Introduction to Conveyancing Solicitors
Buying property in the UK is a complex process that requires the co-ordination of several professionals, one of which is a conveyancing solicitor. Conveyancing solicitors are legal professionals who are trained and experienced in the legal aspects of buying and selling property. They handle all the legal aspects of property transactions, ensuring that the process runs smoothly, the contracts are accurate and all the legal requirements are met. This blog post will delve into what conveyancing solicitors do and how they can help you with your property transaction.
A conveyancing solicitor will help you to understand the legal aspects of the sale or purchase of the property. They will advise you on the legal requirements, including legal restrictions on the property, and review the agreements with the other party to ensure that everything is correct. During the legal review, they will ensure that any necessary searches are carried out and will advise you of what results have been found. This information will help you make an informed decision about proceeding with the purchase or sale of the property.
Your conveyancing solicitor will handle all the paperwork required for the sale or purchase of the property. This can include contracts, transfer documents, and other legal forms. They will ensure that these documents are complete, accurate, and contain all the necessary legal information. They will also lodge these documents with the relevant governing bodies to ensure the transaction is recorded correctly.
The solicitors will liaise with the other party’s solicitor to ensure there is a smooth transition of ownership. This can include dealing with any negotiations regarding the sale and ensuring that all legal processes are followed correctly. Your conveyancing solicitor will coordinate with the other solicitor to agree on a date to exchange contracts and complete the transaction.
Solicitors are regulated by the Solicitors Regulation Authority in the UK. It is always good to check the credentials of the solicitor dealing with your case and the law firm.
What is Conveyancing?
Conveyancing is the legal process required to transfer a property from a seller to a buyer.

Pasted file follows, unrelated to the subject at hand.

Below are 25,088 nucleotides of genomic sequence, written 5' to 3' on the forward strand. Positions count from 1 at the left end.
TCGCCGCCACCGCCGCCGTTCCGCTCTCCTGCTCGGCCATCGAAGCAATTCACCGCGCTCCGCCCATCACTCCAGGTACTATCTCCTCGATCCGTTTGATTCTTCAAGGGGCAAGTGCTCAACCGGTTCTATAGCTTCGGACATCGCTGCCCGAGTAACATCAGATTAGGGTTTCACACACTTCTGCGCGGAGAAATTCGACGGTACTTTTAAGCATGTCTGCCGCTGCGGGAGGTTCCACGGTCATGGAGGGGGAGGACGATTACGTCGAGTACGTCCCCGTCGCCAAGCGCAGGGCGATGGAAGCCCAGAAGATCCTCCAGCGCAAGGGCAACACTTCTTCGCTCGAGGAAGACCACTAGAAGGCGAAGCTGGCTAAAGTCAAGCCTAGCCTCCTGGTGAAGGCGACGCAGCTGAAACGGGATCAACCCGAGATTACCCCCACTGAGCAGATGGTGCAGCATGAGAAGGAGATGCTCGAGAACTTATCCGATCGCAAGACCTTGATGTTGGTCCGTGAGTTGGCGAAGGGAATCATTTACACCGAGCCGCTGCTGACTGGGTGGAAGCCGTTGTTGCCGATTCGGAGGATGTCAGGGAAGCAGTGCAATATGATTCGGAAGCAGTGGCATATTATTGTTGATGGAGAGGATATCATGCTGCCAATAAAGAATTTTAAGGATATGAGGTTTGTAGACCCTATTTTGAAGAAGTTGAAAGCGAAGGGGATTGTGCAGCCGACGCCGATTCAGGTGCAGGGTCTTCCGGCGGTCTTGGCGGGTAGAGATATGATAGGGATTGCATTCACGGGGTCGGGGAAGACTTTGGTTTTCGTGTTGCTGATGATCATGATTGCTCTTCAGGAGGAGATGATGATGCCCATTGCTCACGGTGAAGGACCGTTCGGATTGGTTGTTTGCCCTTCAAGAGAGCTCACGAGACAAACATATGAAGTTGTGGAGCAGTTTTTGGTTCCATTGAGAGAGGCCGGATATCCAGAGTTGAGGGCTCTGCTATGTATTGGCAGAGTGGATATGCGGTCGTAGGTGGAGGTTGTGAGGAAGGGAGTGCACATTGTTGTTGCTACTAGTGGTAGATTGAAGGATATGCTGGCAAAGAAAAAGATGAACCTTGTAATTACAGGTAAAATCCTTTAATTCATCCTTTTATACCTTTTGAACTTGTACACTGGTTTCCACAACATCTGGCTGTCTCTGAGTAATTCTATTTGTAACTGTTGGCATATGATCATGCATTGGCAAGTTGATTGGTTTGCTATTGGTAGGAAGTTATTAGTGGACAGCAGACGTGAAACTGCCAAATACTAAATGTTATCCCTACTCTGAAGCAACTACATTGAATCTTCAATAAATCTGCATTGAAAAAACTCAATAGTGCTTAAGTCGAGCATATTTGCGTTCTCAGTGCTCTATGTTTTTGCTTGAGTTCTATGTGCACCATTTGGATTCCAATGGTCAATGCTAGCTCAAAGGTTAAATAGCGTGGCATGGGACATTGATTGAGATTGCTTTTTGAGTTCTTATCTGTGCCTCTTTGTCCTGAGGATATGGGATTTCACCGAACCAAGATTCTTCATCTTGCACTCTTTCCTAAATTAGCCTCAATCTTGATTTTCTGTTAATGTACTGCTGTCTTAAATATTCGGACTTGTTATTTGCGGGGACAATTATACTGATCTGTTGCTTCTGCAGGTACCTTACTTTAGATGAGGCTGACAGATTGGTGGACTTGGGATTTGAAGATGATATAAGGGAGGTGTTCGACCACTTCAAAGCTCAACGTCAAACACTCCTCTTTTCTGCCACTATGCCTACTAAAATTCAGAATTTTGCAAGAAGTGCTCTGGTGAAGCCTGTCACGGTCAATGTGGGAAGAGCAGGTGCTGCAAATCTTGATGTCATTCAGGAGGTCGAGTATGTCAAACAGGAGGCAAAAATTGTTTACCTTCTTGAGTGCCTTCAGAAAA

Our blog What is Conveyancing? gives a more detailed guide to the conveyancing process.
The Draft Contract Pack or Contract Pack – The Seller’s Conveyancing Solicitor
The work a conveyancing solicitor does depends on whether they represent the buyer or the seller. Once a sale is agreed, the seller’s solicitor prepares the Contract Pack (also called the Draft Contract Pack.
- The Draft Contract Pack or Contract Pack (DCP)
- The DCP form the basis for the legal transfer of the property. The DCP consists of:
- The Contract of Sale
- The Protocol Forms
- The Title Plan
- The Property Deeds (or Official Copy Entry)
- Any Leasehold Information if relevant
- Any other information such as planning permission, building regulations or guarantees.
This pack is sent to the Buyer’s solicitor to review. The buyer and the buyer’s solicitors then make sure the details of the property being purchased are correct and are the same as when the original sale was agreed. This is the time to ask any question you have about what is included with the property, light fittings, electrical appliances etc.
The buyers solicitor will usually order searches relating to the property. Searches are enquiries made of organisations to gather information about your property. The main searches are:
- The Local Authority Search
- Water and Drainage searches
- Environmental searches
The results of the searches often bring up additional questions to be addresses by the seller and the seller’s solicitor.